Queensland will establish a new independent inspector role, held by the state ombud, to have oversight of the state’s detention facilities, with new legislation introduced into the state parliament this week.
Attorney-general Shannon Fentiman said the proposed inspectorate would review adult correctional facilities, youth detention centres and police watch-houses with the key goals of preventing harm and improving services. Under the new laws, the inspectorate would be able to conduct pre-arranged and random inspections of a place of detention and will also review or monitor a detention service at any time.
“While many of the places of detention have existing accountability and oversight frameworks, there is no one body responsible for the independent oversight of these facilities’ operations through a system of regular inspections,” Fentiman said.
“The proposed inspector of detention services will have broad powers to inspect all of these facilities as well as review detention services that are provided at a place of detention.”
The state government’s move to establish the new role comes in response to recommendations from a number of independent reviews in the state’s criminal justice system such as the Sofronoff Review, the Taskforce Flaxton report and the Independent Review of Youth Detention.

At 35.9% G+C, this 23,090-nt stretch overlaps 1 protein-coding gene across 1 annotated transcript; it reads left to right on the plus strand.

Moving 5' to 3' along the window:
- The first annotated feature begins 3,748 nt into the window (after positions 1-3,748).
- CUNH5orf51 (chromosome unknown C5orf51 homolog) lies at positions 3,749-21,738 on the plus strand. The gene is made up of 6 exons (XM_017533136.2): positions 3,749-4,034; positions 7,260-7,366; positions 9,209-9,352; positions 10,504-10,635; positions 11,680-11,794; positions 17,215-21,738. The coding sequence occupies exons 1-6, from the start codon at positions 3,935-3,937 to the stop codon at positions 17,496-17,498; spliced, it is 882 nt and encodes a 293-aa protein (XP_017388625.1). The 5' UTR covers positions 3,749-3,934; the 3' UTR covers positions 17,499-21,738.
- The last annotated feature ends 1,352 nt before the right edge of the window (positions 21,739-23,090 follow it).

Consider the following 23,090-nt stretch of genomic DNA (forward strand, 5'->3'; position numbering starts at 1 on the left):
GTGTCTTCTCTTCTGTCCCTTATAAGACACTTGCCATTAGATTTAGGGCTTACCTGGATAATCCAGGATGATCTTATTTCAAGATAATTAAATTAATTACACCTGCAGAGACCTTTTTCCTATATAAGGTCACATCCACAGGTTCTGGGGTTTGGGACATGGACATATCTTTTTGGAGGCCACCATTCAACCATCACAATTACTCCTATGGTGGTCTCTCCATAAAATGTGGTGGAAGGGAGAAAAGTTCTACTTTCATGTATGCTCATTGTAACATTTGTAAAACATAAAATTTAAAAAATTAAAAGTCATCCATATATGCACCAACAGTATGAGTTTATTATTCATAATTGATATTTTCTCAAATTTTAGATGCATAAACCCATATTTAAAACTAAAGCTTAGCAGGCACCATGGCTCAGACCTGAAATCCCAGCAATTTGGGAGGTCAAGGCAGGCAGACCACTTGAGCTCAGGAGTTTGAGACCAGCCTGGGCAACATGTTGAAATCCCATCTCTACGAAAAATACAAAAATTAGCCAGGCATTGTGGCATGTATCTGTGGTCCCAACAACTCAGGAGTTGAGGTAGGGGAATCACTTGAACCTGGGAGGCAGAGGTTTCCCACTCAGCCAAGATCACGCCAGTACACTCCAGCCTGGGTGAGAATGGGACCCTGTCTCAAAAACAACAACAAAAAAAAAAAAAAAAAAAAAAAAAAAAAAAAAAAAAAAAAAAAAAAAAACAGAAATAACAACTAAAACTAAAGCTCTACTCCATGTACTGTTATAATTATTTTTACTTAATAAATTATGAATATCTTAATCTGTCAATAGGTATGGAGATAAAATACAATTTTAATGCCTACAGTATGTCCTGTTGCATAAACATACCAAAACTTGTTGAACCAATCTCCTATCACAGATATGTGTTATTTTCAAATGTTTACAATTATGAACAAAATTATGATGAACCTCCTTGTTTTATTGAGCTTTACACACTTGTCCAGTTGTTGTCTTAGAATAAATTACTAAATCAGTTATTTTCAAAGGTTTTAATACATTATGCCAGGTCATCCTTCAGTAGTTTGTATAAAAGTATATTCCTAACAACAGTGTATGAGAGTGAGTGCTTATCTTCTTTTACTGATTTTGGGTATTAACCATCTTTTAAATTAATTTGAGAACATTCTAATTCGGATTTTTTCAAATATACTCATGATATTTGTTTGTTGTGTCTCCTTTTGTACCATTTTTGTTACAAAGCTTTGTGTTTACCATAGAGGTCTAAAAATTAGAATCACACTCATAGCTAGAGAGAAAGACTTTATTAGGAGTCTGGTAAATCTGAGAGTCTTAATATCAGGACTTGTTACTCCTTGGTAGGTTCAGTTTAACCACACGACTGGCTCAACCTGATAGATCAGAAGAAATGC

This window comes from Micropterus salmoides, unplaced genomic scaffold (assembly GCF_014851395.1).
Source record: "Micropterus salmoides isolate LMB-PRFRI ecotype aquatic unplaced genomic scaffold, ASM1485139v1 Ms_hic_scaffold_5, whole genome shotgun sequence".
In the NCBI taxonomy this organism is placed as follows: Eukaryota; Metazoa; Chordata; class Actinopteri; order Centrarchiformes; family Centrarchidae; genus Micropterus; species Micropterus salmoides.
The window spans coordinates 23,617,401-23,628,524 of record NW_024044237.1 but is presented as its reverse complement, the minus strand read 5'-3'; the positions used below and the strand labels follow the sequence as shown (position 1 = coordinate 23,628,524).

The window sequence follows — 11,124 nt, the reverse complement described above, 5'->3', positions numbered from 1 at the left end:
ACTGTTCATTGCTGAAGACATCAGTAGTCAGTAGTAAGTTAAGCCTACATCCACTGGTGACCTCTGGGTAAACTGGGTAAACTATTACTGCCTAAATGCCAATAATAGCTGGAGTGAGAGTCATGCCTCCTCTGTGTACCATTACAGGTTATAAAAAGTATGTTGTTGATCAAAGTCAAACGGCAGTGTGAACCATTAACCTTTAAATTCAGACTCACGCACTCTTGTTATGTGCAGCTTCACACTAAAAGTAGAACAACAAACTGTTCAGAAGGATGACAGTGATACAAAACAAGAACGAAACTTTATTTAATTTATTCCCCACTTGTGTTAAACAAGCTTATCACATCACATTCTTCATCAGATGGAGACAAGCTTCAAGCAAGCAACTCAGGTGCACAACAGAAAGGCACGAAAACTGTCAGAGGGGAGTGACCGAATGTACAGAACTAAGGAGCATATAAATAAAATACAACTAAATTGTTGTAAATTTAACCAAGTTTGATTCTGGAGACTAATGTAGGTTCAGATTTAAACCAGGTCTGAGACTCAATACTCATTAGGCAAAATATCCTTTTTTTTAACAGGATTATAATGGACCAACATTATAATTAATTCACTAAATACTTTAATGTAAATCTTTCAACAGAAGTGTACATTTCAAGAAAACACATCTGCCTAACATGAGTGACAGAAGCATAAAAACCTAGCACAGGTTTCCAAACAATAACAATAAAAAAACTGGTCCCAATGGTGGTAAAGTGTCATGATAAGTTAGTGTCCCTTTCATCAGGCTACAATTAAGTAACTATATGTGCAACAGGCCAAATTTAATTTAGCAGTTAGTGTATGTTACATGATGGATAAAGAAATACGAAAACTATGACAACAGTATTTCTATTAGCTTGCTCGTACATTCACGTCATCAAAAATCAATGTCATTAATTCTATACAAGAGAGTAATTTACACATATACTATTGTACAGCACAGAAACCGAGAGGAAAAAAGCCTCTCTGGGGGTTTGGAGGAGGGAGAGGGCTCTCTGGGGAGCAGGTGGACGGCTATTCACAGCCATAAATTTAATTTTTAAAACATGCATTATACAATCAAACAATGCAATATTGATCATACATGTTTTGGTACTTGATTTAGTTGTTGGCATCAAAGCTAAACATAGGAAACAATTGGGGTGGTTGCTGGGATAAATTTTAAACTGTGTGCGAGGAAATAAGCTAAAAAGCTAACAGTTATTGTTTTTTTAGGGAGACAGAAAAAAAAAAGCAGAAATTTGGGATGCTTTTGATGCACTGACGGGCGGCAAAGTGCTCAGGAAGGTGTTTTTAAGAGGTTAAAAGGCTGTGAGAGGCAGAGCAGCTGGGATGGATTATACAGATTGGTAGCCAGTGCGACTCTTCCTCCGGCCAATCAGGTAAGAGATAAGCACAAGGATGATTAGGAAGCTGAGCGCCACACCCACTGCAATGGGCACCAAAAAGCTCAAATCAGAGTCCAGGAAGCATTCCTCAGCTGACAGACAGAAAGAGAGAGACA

Mark Ryan, minister for police and corrective services, said that once a year the inspector would undertake a mandatory inspection of youth detention centres. For high-security sections of prisons and major watch-houses, mandatory inspections at least once every five years under prescribed regulation.
“Responsibilities of the role also include preparing and publishing standards in relation to the conduct of inspections, reporting to the legislative assembly on their inspection outcomes and recommendations,” Ryan said.
“These responsibilities will help ensure that the inspectorate supports efforts to promote and uphold the humane treatment and conditions of the people detained.”
According to children and youth justice minister Leanne Linard, the inspector will also be permitted to make recommendations aimed at promoting and upholding the humane treatment and conditions of people in state detention facilities.
“The inspector will report transparently and independently on the conditions in places of detention and will have a preventative and proactive mandate, with a focus on improving places of detention,” Linard said.
Other functions that the new inspector role won’t be responsible for are investigating facility incidents such as riots, deaths and escapes, or investigating individual complaints. These functions will continue to be the responsibility of agencies including the Queensland Corrective Services, the Department of Children, Youth Justice and Multicultural Affairs, the Queensland Police Service, the Crime and Corruption Commission and the jurisdiction of the Coroner.